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10 Must-Dos When You Have a Diabetic Dog

Diabetic dog? Here are some feeding, exercise and life tips.

10 Must-Dos When You Have a Diabetic Dog

Is your dog more sluggish than usual? You may have a diabetic dog. The first step toward your dog’s good health is a great relationship with your veterinarian. “Having someone you know and trust can make the stress of a chronic and potentially debilitating disease like diabetes much less stressful,” says Dr. Denise Petryk, the director of veterinary services at Trupanion.

Start with the basics – walking your dog. Your dog should be walked early or late in the day. Walking your pet then avoids the heat of the day, which is especially important for diabetic dogs. “If the dog is not walking in front of you, it’s time to come home, as this a sign that the dog is tired. You should go home if your dog is wheezing, panting, limping or otherwise showing signs of exhaustion or discomfort,” says Dr. Carol Osborne, an integrative veterinarian and director of the Chagrin Falls Pet Clinic in Chagrin Falls, Ohio. Keep that — and these 10 tips — in mind when caring for your diabetic dog.

  1. Feed Your Dog Healthy and Low-Fat Meals and Treats
    There are many types of healthy food available for diabetic dogs. “Commercial brands, whether they are canned or dry, are generally low in fat,” says Dr. Osborne. But read the labels and look for low carb and high fiber, according to the American Animal Hospital Association.
  2. Bring on the Broccoli
    Have you considered giving your dog vegetables? “Fresh vegetables make excellent diabetic dog treats,” says Dr. Osborne. Some choices dogs love include: broccoli, cauliflower, string beans, and cucumber slices. Veggies can be given to your dog fresh, cooked or frozen.
  3. Avoid Overfeeding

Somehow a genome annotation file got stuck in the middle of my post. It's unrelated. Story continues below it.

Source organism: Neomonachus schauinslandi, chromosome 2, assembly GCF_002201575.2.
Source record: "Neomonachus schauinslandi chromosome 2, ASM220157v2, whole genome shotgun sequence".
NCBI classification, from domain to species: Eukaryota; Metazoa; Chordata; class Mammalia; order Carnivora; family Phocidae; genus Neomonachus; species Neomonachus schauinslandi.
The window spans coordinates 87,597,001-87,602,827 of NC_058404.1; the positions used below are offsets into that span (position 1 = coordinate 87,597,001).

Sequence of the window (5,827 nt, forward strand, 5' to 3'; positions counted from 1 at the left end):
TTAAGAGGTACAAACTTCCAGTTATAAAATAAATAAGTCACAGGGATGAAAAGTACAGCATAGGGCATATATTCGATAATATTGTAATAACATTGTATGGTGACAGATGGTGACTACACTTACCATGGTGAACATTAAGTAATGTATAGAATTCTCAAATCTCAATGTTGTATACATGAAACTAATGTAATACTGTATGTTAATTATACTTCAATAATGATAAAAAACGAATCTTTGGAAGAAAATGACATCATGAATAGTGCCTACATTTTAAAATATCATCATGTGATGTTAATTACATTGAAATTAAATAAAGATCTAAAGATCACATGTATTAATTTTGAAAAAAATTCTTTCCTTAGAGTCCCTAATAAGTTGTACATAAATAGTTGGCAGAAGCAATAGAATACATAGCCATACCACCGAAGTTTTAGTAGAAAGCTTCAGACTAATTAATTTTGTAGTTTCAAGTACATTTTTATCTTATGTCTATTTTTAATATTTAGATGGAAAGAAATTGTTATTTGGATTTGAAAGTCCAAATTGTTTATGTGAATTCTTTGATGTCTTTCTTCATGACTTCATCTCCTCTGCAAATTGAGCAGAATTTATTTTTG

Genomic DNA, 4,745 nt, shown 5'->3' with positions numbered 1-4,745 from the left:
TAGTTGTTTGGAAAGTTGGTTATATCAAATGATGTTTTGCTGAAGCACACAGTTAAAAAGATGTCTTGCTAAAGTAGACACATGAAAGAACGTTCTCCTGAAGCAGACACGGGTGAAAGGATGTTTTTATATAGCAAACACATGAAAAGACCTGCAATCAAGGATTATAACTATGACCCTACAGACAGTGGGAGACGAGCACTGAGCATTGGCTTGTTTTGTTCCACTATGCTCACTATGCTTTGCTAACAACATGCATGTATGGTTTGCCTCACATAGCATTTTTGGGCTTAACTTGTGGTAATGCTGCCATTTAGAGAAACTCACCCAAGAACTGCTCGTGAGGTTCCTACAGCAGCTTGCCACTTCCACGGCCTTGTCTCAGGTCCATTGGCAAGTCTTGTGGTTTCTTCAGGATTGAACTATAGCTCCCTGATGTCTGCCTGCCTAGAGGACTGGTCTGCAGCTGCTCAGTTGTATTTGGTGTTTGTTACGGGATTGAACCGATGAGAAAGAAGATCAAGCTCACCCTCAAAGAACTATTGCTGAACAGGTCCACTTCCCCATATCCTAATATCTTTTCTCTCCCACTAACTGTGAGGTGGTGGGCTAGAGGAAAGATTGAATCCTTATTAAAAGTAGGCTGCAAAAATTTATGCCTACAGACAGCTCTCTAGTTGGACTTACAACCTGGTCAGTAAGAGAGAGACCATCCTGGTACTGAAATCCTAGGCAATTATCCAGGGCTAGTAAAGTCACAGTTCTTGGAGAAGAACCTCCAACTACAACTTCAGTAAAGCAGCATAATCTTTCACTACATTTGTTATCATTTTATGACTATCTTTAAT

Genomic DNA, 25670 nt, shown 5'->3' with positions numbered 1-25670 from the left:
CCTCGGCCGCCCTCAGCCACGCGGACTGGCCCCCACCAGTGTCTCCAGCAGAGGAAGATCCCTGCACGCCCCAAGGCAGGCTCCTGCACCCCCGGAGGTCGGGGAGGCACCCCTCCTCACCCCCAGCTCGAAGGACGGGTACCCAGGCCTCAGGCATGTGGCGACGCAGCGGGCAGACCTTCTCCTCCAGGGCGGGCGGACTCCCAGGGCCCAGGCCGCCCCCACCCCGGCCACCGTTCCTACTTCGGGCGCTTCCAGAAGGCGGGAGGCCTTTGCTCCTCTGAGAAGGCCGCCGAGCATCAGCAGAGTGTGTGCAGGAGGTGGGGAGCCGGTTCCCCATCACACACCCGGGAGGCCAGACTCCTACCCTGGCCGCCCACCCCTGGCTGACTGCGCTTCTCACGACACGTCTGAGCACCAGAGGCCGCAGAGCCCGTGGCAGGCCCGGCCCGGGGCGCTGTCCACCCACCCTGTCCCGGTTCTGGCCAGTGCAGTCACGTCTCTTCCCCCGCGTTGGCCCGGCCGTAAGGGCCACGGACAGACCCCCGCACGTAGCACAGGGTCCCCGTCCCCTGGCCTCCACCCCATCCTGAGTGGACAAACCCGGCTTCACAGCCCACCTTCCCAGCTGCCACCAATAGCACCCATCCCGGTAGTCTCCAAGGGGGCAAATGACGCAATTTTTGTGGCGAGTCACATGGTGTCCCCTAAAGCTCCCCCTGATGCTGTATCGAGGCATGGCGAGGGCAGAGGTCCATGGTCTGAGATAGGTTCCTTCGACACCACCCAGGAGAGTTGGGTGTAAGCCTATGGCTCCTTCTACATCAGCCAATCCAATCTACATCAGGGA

Just like in humans, dog diabetes is best managed by portion control. Your dog may beg for more, but check with your vet on how much you should be feeding him (depends on size, age, activity level and breed).
  4. Time the Meals Appropriately
    You want to prevent your dog from having low glucose dips. By feeding him at the same time each day (and giving healthy treats between meals), you’re stabilizing his blood sugar levels, which keeps his insulin dosage consistent (if he’s on insulin).
  5. Make Sure Your Dog Gets Plenty of Exercise
    Exercise, like food, helps maintain stable blood sugar levels and can affect insulin dosing. “The most important fact to remember is keeping daily exercise levels consistent,” says Dr. Osborne.
  6. Put Your Overweight Dog on a Diet
    “If you can’t easily feel each rib, the best gift you can offer your dog is weight loss,” says Dr. Osborne. The good news is that in some cases, weight loss eliminates the need for daily insulin injections and helps restore your dog’s good health. She suggests reducing the kibble by 50 percent and replacing it with fresh vegetables. Of course, you should talk to your vet before starting your dog on a diet.
  7. Watch Out for Table Scraps
    Once your vet advises you on what you should — and shouldn’t — give your dog, communicate that to everyone, including dog walkers if you use one. “Be sure the whole family is on the same page when it comes to treats and table scraps,” says Dr. Petryk. Kids love to give dogs food from their plates, so make sure they know what’s OK (green beans) and what’s not (brownies).
  8. Find Diabetic-Specific Food
    “There are currently several commercial dog brands that are specific to diabetes, which is very helpful if your diabetic dog is a picky eater,” says Dr. Petryk. Try weight control varieties from Royal Canin and Blue Buffalo. Smaller companies sell diabetic treats online, and Pinterest has recipes for the adventurous pet owner. Make sure to read labels and have your veterinarian weigh in (no pun intended!) to see what’s a good option.
  9. Look into Pet Insurance
    Diabetes can be very expensive. “If you have a young female dog of a breed that is predisposed to developing diabetes, like German shepherds, schnauzers, beagles, poodles and golden retrievers, you should think about getting pet insurance even before symptoms appear,” advises Dr. Petryk.
  10. Educate Yourself
    “Know the signs of both low and high blood sugar,” says Dr. Petryk. Talk to your vet about what to do when you see signs of either condition. Also, watch your dog for any changes in urine color or frequency.

Judy Koutsky is the former Editorial Director of KIWI magazine, a green parenting publication. She was also Executive Editor of, AOL Parent and